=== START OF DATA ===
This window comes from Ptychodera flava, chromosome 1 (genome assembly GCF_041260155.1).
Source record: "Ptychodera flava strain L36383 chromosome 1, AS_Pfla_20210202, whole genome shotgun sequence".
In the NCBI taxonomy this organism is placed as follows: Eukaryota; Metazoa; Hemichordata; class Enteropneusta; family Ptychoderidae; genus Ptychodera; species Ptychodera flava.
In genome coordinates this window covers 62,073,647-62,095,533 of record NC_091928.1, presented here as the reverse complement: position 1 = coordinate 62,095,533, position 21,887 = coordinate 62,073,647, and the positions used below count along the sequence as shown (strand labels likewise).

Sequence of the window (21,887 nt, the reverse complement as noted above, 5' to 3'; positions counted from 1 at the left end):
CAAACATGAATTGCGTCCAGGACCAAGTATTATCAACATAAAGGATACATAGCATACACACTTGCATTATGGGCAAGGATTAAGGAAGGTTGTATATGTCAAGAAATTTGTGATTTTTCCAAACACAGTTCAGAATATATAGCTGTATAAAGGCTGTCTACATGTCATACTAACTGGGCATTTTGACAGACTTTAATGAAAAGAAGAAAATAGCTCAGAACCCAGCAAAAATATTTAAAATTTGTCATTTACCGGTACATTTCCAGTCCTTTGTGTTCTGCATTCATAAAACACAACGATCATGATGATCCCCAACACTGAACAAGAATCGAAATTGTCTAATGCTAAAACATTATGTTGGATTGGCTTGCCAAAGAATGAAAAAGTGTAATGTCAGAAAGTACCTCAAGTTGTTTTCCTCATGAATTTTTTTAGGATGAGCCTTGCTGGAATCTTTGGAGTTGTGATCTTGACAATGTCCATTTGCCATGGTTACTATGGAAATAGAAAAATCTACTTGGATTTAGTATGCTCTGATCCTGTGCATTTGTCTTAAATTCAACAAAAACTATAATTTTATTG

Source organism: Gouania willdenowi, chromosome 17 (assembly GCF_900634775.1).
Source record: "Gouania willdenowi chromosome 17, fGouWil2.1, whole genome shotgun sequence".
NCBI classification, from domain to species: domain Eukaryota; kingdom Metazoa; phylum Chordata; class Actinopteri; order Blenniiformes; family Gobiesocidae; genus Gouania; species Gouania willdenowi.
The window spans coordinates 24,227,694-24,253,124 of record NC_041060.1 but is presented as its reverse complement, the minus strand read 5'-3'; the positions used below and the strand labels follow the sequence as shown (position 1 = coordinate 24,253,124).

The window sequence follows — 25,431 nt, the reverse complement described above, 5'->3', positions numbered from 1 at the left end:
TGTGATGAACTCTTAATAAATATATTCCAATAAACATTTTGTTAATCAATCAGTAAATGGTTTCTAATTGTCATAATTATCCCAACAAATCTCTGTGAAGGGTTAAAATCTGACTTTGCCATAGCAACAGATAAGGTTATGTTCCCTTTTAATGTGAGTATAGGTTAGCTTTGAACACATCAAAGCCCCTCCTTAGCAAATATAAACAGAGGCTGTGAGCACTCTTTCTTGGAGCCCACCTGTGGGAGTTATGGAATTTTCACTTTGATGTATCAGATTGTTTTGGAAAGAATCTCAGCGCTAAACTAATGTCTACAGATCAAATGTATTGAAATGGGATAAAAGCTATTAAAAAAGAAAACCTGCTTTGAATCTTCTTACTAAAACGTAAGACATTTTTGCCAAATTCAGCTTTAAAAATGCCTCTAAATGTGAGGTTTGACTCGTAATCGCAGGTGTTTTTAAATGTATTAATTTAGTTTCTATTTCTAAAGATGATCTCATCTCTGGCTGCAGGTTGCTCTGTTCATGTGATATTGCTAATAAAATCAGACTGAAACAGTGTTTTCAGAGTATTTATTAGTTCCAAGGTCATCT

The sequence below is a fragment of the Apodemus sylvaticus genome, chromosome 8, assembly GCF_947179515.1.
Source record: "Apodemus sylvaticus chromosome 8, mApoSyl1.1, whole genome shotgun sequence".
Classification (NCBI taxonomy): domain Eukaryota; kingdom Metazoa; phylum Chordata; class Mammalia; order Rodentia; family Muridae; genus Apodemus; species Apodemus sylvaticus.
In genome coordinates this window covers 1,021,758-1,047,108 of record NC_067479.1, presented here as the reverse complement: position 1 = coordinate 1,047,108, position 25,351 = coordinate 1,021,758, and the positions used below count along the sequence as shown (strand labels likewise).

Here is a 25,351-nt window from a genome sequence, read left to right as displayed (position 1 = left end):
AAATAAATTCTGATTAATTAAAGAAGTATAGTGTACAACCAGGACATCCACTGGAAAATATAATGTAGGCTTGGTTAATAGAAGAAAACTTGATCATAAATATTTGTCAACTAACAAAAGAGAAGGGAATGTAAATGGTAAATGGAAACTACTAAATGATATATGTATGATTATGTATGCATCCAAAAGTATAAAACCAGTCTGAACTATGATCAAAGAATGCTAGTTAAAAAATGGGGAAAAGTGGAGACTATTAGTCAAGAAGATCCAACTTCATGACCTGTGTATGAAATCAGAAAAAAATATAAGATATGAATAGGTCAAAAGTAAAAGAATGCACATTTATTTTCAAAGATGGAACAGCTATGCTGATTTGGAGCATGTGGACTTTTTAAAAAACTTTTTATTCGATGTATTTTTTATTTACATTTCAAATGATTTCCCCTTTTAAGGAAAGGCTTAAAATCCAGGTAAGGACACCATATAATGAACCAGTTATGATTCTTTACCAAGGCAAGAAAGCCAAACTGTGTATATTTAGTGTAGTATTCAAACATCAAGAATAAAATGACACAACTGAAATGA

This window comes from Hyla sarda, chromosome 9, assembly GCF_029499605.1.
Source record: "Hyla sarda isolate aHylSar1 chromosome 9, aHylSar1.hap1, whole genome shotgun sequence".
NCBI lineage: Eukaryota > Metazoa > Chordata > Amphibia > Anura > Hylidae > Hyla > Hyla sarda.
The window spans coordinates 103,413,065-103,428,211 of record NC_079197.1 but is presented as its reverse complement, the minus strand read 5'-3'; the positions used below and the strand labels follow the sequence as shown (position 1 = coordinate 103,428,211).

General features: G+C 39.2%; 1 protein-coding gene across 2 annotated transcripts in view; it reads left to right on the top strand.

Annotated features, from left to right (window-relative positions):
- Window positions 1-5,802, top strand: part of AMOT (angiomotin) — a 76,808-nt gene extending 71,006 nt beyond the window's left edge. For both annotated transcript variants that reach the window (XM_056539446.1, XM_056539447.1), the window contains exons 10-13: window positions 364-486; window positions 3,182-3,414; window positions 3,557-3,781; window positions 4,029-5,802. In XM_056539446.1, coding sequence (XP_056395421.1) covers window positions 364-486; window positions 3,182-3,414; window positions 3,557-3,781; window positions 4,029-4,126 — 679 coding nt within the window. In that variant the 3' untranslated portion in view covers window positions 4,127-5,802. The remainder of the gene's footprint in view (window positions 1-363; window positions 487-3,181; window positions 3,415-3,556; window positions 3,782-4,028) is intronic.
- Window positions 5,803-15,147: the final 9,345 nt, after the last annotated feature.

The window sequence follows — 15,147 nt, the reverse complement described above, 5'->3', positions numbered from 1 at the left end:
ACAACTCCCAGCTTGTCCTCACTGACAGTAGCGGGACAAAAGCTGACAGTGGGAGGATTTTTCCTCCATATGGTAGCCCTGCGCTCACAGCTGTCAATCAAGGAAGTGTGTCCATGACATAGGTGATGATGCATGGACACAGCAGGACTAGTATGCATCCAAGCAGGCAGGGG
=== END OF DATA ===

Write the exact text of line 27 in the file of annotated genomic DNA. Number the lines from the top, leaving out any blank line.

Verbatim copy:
The window sequence follows — 15,147 nt, the reverse complement described above, 5'->3', positions numbered from 1 at the left end: